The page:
Join RedMonk’s Kelly Fitzpatrick for a conversation and demo with PagerDuty’s Jake Cohen (Senior Product Manager) on automated diagnostics, process automation, and incident response. It’s all about automation helping first responders determine if there is an issue, which domain experts (if any) should be brought in to assist, and resolving the issue as quickly as possible.
- Solution Landing Page – Automated Diagnostics
- How to Get Started – Rundeck Automation
- Podcast – Runbook Automation with Jake
- Blog – What is Automated Diagnostics and Why Should You Care?
- Learn More – Automated Diagnostics Solution Documentation for PagerDuty Process Automation
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Kelly Fitzpatrick: Hello, welcome. This is Kelly Fitzpatrick with RedMonk here with another What is/How to video. Today’s topic: What is automated diagnostics? How to reduce escalations and accelerate resolution with automation. With me today is Jake Cohen from PagerDuty. Jake, can you tell us a little bit about who you are and what you do?
Jake Cohen: Sure. Everyone, I’m Jake Cohen. I’m a Senior Product Manager on the process automation team here at PagerDuty. So I’m involved specifically with our solutions and integrations built on top of the core platform of process and runbook automation, which is PagerDuty’s Runbook Automation product suite, product line. And I’ve been helping out with this solution that we’ve been calling “automated diagnostics”. So that’s why I’m here and happy to be here.
Kelly: Well, thank you for joining us today. Before we get started, I wanted to talk a little bit about two things. First, automation, which is a topic that it seems so ubiquitous now. We talk about automation for everything network automation, infrastructure, automation. And two words that I already heard you say, Jake: process automation and maybe use said runbook automation. Maybe you didn’t. Maybe I heard something you didn’t say, but I feel like both of these concepts are central to what we’re looking at today. Process automation being how our business processes get automated (and sometimes very technical business processes at that). And then the second thing I think that it’s really important to call out now is the topic of incident response, which if you’re already familiar with PagerDuty, this is something that you you’ve already thought about. You already have this in your vocabulary. But what we’re seeing at large in terms of incident response is it’s becoming a bigger and bigger deal for organizations as we see people having to scale things and support things at scale and having more things that are up and running that they have to worry about falling down or issues arising in. So how organizations manage incidents is becoming, I think, something that people are paying more and more attention to. So given that kind of slight bit of context, Jake, what can you tell us about what is automated diagnostics and what does it have to do with incident response?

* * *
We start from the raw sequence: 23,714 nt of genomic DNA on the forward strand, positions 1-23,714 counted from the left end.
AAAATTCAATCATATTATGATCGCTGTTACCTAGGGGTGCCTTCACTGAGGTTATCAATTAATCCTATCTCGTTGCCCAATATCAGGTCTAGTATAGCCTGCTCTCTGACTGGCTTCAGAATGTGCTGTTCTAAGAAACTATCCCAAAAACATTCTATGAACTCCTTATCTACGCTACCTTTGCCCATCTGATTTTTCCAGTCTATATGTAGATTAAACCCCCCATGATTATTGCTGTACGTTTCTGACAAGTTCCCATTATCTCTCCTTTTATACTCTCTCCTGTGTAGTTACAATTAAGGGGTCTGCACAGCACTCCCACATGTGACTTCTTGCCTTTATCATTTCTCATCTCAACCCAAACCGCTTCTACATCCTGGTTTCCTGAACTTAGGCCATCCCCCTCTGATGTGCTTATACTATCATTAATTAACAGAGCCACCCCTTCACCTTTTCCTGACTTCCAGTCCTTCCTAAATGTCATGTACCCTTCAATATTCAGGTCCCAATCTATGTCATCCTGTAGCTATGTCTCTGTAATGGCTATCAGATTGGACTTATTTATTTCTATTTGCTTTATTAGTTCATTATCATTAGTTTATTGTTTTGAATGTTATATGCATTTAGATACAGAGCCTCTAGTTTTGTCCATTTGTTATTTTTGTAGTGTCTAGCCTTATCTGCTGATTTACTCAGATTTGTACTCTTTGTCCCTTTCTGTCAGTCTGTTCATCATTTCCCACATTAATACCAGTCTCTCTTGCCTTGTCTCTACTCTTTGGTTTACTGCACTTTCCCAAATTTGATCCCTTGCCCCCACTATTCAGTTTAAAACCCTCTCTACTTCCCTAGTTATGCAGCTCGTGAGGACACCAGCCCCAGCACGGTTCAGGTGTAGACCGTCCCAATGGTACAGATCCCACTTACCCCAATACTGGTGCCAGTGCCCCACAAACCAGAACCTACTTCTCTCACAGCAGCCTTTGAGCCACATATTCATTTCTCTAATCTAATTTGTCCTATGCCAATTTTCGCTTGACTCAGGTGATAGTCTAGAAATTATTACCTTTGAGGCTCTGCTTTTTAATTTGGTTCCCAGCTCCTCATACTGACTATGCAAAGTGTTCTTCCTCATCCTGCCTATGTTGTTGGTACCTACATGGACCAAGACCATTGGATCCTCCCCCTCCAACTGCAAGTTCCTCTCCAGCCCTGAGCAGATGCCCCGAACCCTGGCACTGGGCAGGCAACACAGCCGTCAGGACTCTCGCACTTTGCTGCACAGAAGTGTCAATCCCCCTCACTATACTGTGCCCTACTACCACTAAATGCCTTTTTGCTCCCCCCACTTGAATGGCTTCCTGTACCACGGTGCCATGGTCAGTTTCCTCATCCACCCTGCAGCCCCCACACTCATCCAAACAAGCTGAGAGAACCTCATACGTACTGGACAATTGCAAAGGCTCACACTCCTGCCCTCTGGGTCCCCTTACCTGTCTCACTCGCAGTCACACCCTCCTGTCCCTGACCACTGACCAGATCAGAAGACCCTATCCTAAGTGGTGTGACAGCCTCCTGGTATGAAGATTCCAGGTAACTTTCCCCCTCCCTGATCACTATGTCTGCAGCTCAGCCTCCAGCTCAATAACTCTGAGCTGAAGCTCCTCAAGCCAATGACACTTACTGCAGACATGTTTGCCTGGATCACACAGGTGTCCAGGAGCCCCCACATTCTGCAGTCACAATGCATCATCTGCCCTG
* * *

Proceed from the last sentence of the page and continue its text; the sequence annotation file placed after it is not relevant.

Jake: So as you mentioned, automation has become fairly ubiquitous. So it’s good for us to be specific about the type of automation that we’re talking about. And there’s workflow automation, process automation. And then there’s business processes automation that you alluded to. And so we’ll dig into the type of automation that we’re talking about and where it fits in specifically into incident response. So what we’re what we’re looking at and to provide the context for the conversation here is during an incident, there’s the different stages of people responding to the incident. And as you mentioned, those who are familiar with incident response and PagerDuty are fairly familiar with this notion of being on call and needing to escalate to people and running response plays. And automation fits into these different stages. What we’ve pulled up here and the reason I pulled this up as our first slide to set the context for this conversation is that even with different types of automation plugged into the incident response process, we are still seeing this pattern of numerous people being interrupted or pulled in to assist with incidents. And that’s what this slide is is really telling us, right. Is that over the course of the duration of an incident, we’re going from 4 to 8 to 16 to 25 people pulled into a Zoom bridge or a Slack channel or a Teams group that respond to an incident. So that’s setting the stage for where we’re going to talk about where we’re on an automated diagnostics fits in.